Over opposition from the state Coastal Commission and members of a local environmental organization, the Pismo Beach City Council gave the U.S. Army Corps of Engineers its blessing to install seawalls to protect two sewage lift stations threatened by bluff erosion.
“We need to protect our vital infrastructure,” Councilman Kris Vardas said before the council’s unanimous vote Tuesday.
The two proposed vertical walls would not be built immediately; the design phase of the project could take about a year, with construction starting in 2013, said Marriah Abellera, a coastal planner with the Corps’ Los Angeles District Office.
But that timeline does not please members of the local Surfrider chapter, who agree with the Coastal Commission’s view that the project is not necessary at this time and is inconsistent with policies in the Coastal Act.
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“There is no emergency,” said Jennifer Jozwiak of the San Luis Obispo Surfrider chapter. “The bluffs aren’t eroding that quickly.”
The proposed seawalls are located at Seacliff Drive and Baker Avenue and at Vista del Mar Avenue and Ocean Boulevard, both in the Shell Beach area of Pismo Beach.
According to the Army Corps of Engineers, erosion of coastal bluffs at these locations threatens to damage pumping stations that raise sewage from a lower pipeline to a higher one. A landslide at a lift station could rupture a pipeline and cause a large sewage spill into the ocean.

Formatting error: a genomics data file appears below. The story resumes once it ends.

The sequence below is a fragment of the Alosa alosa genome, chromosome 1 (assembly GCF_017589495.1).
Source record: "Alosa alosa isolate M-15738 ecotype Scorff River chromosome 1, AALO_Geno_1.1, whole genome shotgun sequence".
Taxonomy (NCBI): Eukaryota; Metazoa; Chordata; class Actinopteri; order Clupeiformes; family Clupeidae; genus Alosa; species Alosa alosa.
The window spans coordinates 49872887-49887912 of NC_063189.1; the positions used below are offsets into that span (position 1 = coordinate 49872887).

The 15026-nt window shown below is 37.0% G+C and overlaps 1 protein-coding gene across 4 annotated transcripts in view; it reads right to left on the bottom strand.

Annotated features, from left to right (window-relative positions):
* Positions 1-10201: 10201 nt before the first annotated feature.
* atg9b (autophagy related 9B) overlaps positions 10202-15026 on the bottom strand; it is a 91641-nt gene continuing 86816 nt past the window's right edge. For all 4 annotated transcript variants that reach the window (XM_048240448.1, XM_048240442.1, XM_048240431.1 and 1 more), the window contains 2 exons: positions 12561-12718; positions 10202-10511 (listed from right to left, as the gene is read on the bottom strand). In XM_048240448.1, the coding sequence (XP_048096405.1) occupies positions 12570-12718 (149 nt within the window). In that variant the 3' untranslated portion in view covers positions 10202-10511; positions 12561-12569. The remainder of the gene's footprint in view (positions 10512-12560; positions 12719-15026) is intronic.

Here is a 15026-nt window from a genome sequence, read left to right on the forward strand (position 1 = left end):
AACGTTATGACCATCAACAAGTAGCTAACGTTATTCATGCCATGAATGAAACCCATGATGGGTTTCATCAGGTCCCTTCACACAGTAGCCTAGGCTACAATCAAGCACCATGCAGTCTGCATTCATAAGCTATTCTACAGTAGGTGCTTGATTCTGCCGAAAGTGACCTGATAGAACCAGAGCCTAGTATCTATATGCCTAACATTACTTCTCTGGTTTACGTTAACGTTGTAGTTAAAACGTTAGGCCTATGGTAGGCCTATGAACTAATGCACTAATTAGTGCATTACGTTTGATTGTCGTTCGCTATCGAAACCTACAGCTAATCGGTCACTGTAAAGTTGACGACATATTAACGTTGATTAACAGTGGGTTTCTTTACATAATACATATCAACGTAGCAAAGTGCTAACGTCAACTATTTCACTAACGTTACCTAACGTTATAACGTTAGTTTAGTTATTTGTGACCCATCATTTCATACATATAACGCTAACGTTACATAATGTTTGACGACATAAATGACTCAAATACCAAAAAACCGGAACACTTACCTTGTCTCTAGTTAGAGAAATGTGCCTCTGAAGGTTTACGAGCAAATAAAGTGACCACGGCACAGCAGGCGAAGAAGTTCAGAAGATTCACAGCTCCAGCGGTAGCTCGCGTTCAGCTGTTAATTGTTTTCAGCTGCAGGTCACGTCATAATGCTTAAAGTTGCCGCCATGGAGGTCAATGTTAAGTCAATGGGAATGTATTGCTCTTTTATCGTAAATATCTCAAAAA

The Corps examined six locations in Pismo Beach that need seawall protection, but the agency only has enough money to protect two lift stations considered the highest priorities. The Corps has $5 million available; the project is estimated to cost $3.7 million.
Coastal Commission staffers say the rate of bluff erosion is low at the two locations, about a half a foot a year. The St. Andrews lift station, at Seacliff Drive and Baker Avenue, and the Vista del Mar station would be at risk in about 24 and 40 years, respectively, which does not constitute an emergency.
The commission, once it receives a letter from the Corps that it intends to proceed with the project, could ask for mediation or go to court, said Mark Delaplaine, the commission’s federal consistency supervisor.
Coastal commissioners in March denied that the project is “consistent to the maximum extent practicable” with state coastal development rules. They instead recommended the city take an alternative action, including relocating the sewer lines and lift stations, narrowing Seacliff Drive and Ocean Boulevard, or installing drainage improvements to minimize bluff erosion.
Those options would be prohibitively expensive, Pismo Beach staff said. Public Works Director Dwayne Chisam estimated the cost to relocate the lift stations and sewer lines at $12 million to $13 million for the St. Andrews lift station and $70 million for the Vista del Mar lift station.
If the project proceeds, the city will pay 35 percent of the total cost, and the rest is proposed to be funded by the state department of Boating and Waterways, Chisam said.
In addition, the city plans to spend an additional $350,000 to install a stairway at Memory Park to access the beach below, near the St. Andrews lift station.
Reach Cynthia Lambert at 781-7929. Stay updated by following @SouthCountyBeat on Twitter.